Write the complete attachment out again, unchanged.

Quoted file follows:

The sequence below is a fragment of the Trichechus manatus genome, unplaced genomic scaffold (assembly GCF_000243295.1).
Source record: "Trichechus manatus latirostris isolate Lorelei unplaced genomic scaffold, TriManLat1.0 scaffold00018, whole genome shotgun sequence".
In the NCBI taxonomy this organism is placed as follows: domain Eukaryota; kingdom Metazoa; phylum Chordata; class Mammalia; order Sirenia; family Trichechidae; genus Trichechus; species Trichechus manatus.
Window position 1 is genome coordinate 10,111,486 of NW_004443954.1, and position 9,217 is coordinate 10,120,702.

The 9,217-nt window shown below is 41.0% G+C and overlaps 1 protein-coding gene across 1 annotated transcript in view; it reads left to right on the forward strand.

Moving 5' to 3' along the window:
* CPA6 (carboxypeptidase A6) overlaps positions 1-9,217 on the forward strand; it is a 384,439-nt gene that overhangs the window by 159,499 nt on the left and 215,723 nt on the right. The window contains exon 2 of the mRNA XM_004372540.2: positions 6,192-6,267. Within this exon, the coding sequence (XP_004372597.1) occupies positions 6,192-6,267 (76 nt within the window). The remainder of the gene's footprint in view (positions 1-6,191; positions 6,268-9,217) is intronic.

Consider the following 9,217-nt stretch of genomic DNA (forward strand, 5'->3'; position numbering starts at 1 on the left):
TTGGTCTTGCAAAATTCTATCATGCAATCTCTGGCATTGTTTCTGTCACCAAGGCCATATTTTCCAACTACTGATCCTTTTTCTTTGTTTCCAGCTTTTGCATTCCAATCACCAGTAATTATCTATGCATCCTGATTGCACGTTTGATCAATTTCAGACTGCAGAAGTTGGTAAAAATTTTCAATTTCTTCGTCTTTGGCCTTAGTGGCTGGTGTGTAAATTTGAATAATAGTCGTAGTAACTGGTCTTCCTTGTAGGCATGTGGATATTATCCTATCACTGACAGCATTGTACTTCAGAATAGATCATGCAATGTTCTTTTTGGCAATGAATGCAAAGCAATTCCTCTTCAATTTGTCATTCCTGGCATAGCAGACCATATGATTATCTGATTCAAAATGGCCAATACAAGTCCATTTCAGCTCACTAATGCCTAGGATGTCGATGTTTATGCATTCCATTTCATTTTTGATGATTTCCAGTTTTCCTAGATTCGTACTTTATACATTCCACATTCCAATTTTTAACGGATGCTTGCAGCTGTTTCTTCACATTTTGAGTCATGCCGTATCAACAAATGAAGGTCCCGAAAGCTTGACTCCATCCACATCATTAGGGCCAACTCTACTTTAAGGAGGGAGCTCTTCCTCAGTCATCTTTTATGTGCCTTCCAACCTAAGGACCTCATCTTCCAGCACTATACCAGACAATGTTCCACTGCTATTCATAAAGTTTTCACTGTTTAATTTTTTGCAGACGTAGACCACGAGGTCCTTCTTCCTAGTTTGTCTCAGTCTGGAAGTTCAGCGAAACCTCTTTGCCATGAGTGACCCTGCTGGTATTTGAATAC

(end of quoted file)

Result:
The sequence below is a fragment of the Trichechus manatus genome, unplaced genomic scaffold (assembly GCF_000243295.1).
Source record: "Trichechus manatus latirostris isolate Lorelei unplaced genomic scaffold, TriManLat1.0 scaffold00018, whole genome shotgun sequence".
In the NCBI taxonomy this organism is placed as follows: domain Eukaryota; kingdom Metazoa; phylum Chordata; class Mammalia; order Sirenia; family Trichechidae; genus Trichechus; species Trichechus manatus.
Window position 1 is genome coordinate 10,111,486 of NW_004443954.1, and position 9,217 is coordinate 10,120,702.

The 9,217-nt window shown below is 41.0% G+C and overlaps 1 protein-coding gene across 1 annotated transcript in view; it reads left to right on the forward strand.

Moving 5' to 3' along the window:
* CPA6 (carboxypeptidase A6) overlaps positions 1-9,217 on the forward strand; it is a 384,439-nt gene that overhangs the window by 159,499 nt on the left and 215,723 nt on the right. The window contains exon 2 of the mRNA XM_004372540.2: positions 6,192-6,267. Within this exon, the coding sequence (XP_004372597.1) occupies positions 6,192-6,267 (76 nt within the window). The remainder of the gene's footprint in view (positions 1-6,191; positions 6,268-9,217) is intronic.

Consider the following 9,217-nt stretch of genomic DNA (forward strand, 5'->3'; position numbering starts at 1 on the left):
TTGGTCTTGCAAAATTCTATCATGCAATCTCTGGCATTGTTTCTGTCACCAAGGCCATATTTTCCAACTACTGATCCTTTTTCTTTGTTTCCAGCTTTTGCATTCCAATCACCAGTAATTATCTATGCATCCTGATTGCACGTTTGATCAATTTCAGACTGCAGAAGTTGGTAAAAATTTTCAATTTCTTCGTCTTTGGCCTTAGTGGCTGGTGTGTAAATTTGAATAATAGTCGTAGTAACTGGTCTTCCTTGTAGGCATGTGGATATTATCCTATCACTGACAGCATTGTACTTCAGAATAGATCATGCAATGTTCTTTTTGGCAATGAATGCAAAGCAATTCCTCTTCAATTTGTCATTCCTGGCATAGCAGACCATATGATTATCTGATTCAAAATGGCCAATACAAGTCCATTTCAGCTCACTAATGCCTAGGATGTCGATGTTTATGCATTCCATTTCATTTTTGATGATTTCCAGTTTTCCTAGATTCGTACTTTATACATTCCACATTCCAATTTTTAACGGATGCTTGCAGCTGTTTCTTCACATTTTGAGTCATGCCGTATCAACAAATGAAGGTCCCGAAAGCTTGACTCCATCCACATCATTAGGGCCAACTCTACTTTAAGGAGGGAGCTCTTCCTCAGTCATCTTTTATGTGCCTTCCAACCTAAGGACCTCATCTTCCAGCACTATACCAGACAATGTTCCACTGCTATTCATAAAGTTTTCACTGTTTAATTTTTTGCAGACGTAGACCACGAGGTCCTTCTTCCTAGTTTGTCTCAGTCTGGAAGTTCAGCGAAACCTCTTTGCCATGAGTGACCCTGCTGGTATTTGAATAC